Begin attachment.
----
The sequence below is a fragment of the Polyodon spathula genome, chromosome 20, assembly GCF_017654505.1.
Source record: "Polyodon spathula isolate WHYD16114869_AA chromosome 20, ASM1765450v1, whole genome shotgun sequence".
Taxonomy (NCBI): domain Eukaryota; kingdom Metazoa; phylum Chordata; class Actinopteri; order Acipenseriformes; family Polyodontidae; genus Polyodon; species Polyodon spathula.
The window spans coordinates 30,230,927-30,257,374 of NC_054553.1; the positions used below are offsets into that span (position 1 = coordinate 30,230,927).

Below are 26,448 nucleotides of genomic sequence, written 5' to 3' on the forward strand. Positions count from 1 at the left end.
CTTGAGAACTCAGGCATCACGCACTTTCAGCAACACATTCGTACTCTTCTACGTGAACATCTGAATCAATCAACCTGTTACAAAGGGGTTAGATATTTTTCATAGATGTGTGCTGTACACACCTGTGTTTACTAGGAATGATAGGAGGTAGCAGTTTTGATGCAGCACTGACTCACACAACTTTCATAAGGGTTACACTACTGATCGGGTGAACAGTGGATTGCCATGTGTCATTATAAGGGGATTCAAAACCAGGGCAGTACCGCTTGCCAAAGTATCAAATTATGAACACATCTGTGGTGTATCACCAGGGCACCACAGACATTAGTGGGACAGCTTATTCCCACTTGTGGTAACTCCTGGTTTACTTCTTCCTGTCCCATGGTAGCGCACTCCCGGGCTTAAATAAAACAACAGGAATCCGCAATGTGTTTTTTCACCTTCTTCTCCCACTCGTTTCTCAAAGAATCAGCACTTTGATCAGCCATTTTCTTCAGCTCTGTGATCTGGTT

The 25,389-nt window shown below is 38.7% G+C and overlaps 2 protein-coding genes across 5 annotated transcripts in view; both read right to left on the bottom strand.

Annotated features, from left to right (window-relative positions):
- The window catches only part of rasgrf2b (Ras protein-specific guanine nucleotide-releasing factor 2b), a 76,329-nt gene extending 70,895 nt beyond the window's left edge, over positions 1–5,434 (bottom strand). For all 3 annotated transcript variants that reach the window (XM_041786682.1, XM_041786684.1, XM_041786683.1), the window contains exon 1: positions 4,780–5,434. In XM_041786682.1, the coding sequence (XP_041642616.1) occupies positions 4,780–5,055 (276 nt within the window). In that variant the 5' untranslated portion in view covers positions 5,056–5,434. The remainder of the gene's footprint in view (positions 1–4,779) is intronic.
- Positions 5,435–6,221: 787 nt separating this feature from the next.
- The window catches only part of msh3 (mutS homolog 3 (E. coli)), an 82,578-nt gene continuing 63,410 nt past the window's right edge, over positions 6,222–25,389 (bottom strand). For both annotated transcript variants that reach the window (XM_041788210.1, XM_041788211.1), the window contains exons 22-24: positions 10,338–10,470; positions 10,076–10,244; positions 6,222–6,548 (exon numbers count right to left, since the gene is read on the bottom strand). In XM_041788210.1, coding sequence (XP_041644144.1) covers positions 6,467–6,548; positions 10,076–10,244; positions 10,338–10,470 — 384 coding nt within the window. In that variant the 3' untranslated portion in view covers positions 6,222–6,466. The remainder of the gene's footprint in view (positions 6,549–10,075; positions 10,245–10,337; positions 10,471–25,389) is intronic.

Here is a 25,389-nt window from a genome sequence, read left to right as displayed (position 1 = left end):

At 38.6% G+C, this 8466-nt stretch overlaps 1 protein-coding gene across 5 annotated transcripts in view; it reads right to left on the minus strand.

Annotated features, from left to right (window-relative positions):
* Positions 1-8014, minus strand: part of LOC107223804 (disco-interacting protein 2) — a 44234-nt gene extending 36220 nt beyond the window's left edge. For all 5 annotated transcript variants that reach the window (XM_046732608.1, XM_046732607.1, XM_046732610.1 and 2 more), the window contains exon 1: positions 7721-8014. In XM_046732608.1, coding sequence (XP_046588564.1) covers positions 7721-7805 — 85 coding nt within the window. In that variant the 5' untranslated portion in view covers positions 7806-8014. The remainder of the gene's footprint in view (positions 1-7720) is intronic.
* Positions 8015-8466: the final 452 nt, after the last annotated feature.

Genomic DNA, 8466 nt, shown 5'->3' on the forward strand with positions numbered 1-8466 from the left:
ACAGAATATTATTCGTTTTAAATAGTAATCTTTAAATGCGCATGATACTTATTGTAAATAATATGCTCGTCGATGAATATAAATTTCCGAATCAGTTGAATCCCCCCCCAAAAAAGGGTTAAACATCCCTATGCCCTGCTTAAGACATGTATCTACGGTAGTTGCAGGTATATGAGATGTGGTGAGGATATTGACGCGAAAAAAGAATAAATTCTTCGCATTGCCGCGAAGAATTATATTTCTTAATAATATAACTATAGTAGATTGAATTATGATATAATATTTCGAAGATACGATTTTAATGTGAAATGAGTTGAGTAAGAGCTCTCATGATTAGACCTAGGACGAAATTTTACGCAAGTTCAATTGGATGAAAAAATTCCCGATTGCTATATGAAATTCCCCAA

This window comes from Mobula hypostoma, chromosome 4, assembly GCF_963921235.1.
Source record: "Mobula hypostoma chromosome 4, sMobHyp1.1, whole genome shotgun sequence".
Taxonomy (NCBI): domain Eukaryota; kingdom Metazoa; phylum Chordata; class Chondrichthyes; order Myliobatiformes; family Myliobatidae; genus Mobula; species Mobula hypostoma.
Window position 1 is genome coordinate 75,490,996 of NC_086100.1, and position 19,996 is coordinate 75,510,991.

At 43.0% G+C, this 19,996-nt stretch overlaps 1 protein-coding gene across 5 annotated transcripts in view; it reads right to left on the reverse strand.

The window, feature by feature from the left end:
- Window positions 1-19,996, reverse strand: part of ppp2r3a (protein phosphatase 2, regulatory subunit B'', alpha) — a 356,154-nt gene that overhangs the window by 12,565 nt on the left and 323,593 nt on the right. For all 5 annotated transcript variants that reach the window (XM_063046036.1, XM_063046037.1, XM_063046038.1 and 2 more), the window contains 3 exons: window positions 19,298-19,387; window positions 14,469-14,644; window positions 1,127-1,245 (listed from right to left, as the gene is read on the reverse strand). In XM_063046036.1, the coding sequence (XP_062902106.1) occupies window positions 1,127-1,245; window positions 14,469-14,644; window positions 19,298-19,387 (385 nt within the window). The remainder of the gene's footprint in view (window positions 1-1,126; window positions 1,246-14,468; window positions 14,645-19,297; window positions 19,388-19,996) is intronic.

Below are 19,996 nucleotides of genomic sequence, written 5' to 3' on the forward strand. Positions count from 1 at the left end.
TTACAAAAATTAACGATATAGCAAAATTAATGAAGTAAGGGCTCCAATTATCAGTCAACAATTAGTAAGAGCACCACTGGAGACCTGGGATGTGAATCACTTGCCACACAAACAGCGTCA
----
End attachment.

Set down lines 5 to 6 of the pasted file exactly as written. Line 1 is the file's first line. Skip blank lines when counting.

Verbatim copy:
Below are 26,448 nucleotides of genomic sequence, written 5' to 3' on the forward strand. Positions count from 1 at the left end.
CTTGAGAACTCAGGCATCACGCACTTTCAGCAACACATTCGTACTCTTCTACGTGAACATCTGAATCAATCAACCTGTTACAAAGGGGTTAGATATTTTTCATAGATGTGTGCTGTACACACCTGTGTTTACTAGGAATGATAGGAGGTAGCAGTTTTGATGCAGCACTGACTCACACAACTTTCATAAGGGTTACACTACTGATCGGGTGAACAGTGGATTGCCATGTGTCATTATAAGGGGATTCAAAACCAGGGCAGTACCGCTTGCCAAAGTATCAAATTATGAACACATCTGTGGTGTATCACCAGGGCACCACAGACATTAGTGGGACAGCTTATTCCCACTTGTGGTAACTCCTGGTTTACTTCTTCCTGTCCCATGGTAGCGCACTCCCGGGCTTAAATAAAACAACAGGAATCCGCAATGTGTTTTTTCACCTTCTTCTCCCACTCGTTTCTCAAAGAATCAGCACTTTGATCAGCCATTTTCTTCAGCTCTGTGATCTGGTT